Raffery bet on supposedly the certain thing, i.e., death of an extremely old woman. So where did the smart lawyer go wrong in his bet?

When he struck the deal, he observed that Jeanne had already lived ten years more than what French life expectancy tables predicted. But he didn’t know that the relevant issue was not whether she should be expected to die in minus ten years but that her life expectancy, given that she had already made it to ninety, was about six more years. Even when Ms. Calment reached 100, her life expectancy was still two more years. He probably had never heard of Bayes’s theory. But that was only a small part of his miscalculation.

Individual lifespans are unpredictable, but when data are collected from groups and analyzed en masse, regular patterns emerge.

His blunder was in taking the statistics and applying it to a sample size of one. He tried to play a game similar to life insurance business. But unlike the unlucky lawyer, the insurance company does not bet on one life but on millions.

The second mistake was that he agreed to a deal where the worst case could (and it did) cost him a significant portion of his net worth. He ended up paying Calment the equivalent of €140,000. That was more than double the apartment’s value.

Statistically, the deal was a very attractive bet for Raffary. However, statistics by definition apply to a group. Bigger the sample size, higher is the statistical significance of the pattern observed.

Ideally, he should have done few more such deals with a couple of more 90-year olds. But by putting all his money on an almost-sure-shot bet, he made the biggest financial mistake of his life.

Legendary investor, Howard Marks relates a funny story his father told him about a gambler who bet everything on a race with only one horse in it. How could he lose? “Halfway around the track, the horse jumped over the fence and ran away. Invariably things can get worse than people expect.”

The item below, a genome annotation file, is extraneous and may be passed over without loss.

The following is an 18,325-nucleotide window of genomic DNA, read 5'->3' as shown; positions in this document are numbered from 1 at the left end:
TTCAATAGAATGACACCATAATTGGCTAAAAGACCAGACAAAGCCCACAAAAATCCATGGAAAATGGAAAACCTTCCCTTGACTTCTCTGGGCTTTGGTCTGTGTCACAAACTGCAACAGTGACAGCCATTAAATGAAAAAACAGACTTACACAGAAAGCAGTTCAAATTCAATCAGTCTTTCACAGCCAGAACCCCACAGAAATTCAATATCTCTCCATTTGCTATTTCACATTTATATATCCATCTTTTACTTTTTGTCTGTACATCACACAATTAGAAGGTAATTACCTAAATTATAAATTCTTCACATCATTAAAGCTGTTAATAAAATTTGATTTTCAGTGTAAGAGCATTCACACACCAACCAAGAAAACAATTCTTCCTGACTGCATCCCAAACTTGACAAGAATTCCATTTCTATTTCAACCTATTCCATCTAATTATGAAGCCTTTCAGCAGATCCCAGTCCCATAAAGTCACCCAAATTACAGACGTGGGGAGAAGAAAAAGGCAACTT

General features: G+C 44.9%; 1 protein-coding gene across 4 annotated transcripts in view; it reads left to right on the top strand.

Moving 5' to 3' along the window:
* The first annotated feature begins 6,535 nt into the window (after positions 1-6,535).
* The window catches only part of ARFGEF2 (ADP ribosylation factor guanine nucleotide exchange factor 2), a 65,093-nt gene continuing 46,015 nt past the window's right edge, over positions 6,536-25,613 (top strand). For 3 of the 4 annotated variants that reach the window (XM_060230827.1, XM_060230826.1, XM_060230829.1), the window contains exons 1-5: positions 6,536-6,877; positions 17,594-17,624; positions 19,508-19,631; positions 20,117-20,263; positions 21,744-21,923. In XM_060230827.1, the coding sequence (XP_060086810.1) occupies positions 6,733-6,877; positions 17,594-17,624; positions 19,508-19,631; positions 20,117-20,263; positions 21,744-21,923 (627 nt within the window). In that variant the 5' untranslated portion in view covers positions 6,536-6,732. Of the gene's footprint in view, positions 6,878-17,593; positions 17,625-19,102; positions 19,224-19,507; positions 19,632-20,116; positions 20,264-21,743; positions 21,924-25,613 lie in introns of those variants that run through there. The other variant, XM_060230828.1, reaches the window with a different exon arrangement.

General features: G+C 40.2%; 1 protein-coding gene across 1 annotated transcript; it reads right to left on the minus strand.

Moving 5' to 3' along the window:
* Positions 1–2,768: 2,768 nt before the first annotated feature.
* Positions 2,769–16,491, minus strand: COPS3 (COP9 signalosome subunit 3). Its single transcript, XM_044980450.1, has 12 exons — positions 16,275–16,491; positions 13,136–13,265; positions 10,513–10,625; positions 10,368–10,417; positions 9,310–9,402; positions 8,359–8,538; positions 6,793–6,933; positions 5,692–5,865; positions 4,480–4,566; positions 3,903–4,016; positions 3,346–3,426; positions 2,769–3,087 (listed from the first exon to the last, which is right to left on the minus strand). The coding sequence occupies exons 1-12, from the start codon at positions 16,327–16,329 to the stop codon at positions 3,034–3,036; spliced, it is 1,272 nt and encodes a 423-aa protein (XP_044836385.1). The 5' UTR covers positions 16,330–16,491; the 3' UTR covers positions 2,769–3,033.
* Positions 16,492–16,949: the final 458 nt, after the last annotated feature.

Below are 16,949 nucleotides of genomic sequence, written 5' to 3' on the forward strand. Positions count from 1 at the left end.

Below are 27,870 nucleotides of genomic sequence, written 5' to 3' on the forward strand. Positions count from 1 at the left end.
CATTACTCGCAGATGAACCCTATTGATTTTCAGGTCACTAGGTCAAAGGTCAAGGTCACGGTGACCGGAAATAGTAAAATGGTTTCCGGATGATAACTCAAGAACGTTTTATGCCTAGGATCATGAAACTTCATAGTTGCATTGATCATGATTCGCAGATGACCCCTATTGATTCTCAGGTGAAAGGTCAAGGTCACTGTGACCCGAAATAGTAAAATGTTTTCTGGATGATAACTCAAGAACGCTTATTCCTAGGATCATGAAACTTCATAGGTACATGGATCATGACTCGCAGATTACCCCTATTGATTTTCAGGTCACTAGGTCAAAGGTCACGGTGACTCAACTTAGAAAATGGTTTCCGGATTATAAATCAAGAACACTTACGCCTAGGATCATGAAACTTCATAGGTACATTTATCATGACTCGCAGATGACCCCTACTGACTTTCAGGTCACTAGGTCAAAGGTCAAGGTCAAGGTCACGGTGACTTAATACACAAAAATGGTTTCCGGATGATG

Jeanne and Raffray’s story has a valuable lesson for investors.

Never bet the farm on a single stock no matter how certain you are about the outcome. You never know when the luck hands you the equivalent of a crazy horse or a supercentenarian.

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A Darden Professor’s Guide to Creating ‘Cool’

Lalin Anik - Cool
(Illustration by Alex Angelich, University Communications)

James Bond sipping a martini.

Beyoncé dropping her latest album and creating an internet sensation.

A young hipster grabbing cold brew coffee from the corner shop or scouring the internet for the perfect pair of shoes.

All of these are examples of the power of “cool” – that indescribable mystique that holds so much cultural capital. Most people, and nearly every brand, want to be cool. But how do they get there?

University of Virginia Darden School of Business professor Lalin Anik can help.

Anik, whose research focuses on marketing and consumer behavior, wanted to understand more about what makes a product cool and how brands capitalize on that. Along with Darden graduate Johnny Miles and Ryan Hauser, an MBA candidate at the Yale School of Management, she authored an article, “A General Theory of Coolness,” and a case study on the topic, both through Darden Business Publishing.

The case study, in fact, centers on Mr. Bond and a partnership with Heineken that swapped the superspy’s signature martini for the Dutch beer in the 2012 franchise film, “Skyfall.”

“James Bond could be seen as an archetype of cool,” Anik said. “I was curious about how characters or brands like that create coolness, and if a partnership with Heineken – which does not really fit the Bond image – could change that.”

The Heineken partnership does not appear to have hurt “Skyfall” too much. It hit more than $1 billion in global ticket sales and was one of the highest-grossing films in the history of Sony Pictures. But it gave Anik, Miles and Hauser plenty to think about.

Anik explains more below.